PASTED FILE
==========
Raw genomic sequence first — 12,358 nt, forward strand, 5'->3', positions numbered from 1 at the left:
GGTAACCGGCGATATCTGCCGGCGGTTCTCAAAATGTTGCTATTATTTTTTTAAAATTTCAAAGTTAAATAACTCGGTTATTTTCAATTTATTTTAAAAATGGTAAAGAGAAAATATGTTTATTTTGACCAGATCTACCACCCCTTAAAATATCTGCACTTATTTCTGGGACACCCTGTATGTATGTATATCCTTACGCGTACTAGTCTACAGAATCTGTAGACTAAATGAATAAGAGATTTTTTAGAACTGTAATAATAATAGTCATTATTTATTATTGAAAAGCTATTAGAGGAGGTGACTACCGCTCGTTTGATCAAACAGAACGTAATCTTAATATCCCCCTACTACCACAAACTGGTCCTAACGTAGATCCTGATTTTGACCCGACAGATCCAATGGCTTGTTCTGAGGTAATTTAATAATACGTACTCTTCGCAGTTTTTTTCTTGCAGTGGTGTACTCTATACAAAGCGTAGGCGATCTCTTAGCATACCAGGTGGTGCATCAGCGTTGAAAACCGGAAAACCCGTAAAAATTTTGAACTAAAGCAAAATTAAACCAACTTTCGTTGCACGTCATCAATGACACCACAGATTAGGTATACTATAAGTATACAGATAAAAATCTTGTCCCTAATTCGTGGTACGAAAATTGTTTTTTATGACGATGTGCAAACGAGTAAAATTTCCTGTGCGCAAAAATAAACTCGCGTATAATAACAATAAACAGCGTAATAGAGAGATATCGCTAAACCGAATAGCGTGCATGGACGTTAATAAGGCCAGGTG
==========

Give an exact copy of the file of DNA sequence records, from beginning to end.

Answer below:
Raw genomic sequence first — 12,358 nt, forward strand, 5'->3', positions numbered from 1 at the left:
GGTAACCGGCGATATCTGCCGGCGGTTCTCAAAATGTTGCTATTATTTTTTTAAAATTTCAAAGTTAAATAACTCGGTTATTTTCAATTTATTTTAAAAATGGTAAAGAGAAAATATGTTTATTTTGACCAGATCTACCACCCCTTAAAATATCTGCACTTATTTCTGGGACACCCTGTATGTATGTATATCCTTACGCGTACTAGTCTACAGAATCTGTAGACTAAATGAATAAGAGATTTTTTAGAACTGTAATAATAATAGTCATTATTTATTATTGAAAAGCTATTAGAGGAGGTGACTACCGCTCGTTTGATCAAACAGAACGTAATCTTAATATCCCCCTACTACCACAAACTGGTCCTAACGTAGATCCTGATTTTGACCCGACAGATCCAATGGCTTGTTCTGAGGTAATTTAATAATACGTACTCTTCGCAGTTTTTTTCTTGCAGTGGTGTACTCTATACAAAGCGTAGGCGATCTCTTAGCATACCAGGTGGTGCATCAGCGTTGAAAACCGGAAAACCCGTAAAAATTTTGAACTAAAGCAAAATTAAACCAACTTTCGTTGCACGTCATCAATGACACCACAGATTAGGTATACTATAAGTATACAGATAAAAATCTTGTCCCTAATTCGTGGTACGAAAATTGTTTTTTATGACGATGTGCAAACGAGTAAAATTTCCTGTGCGCAAAAATAAACTCGCGTATAATAACAATAAACAGCGTAATAGAGAGATATCGCTAAACCGAATAGCGTGCATGGACGTTAATAAGGCCAGGTG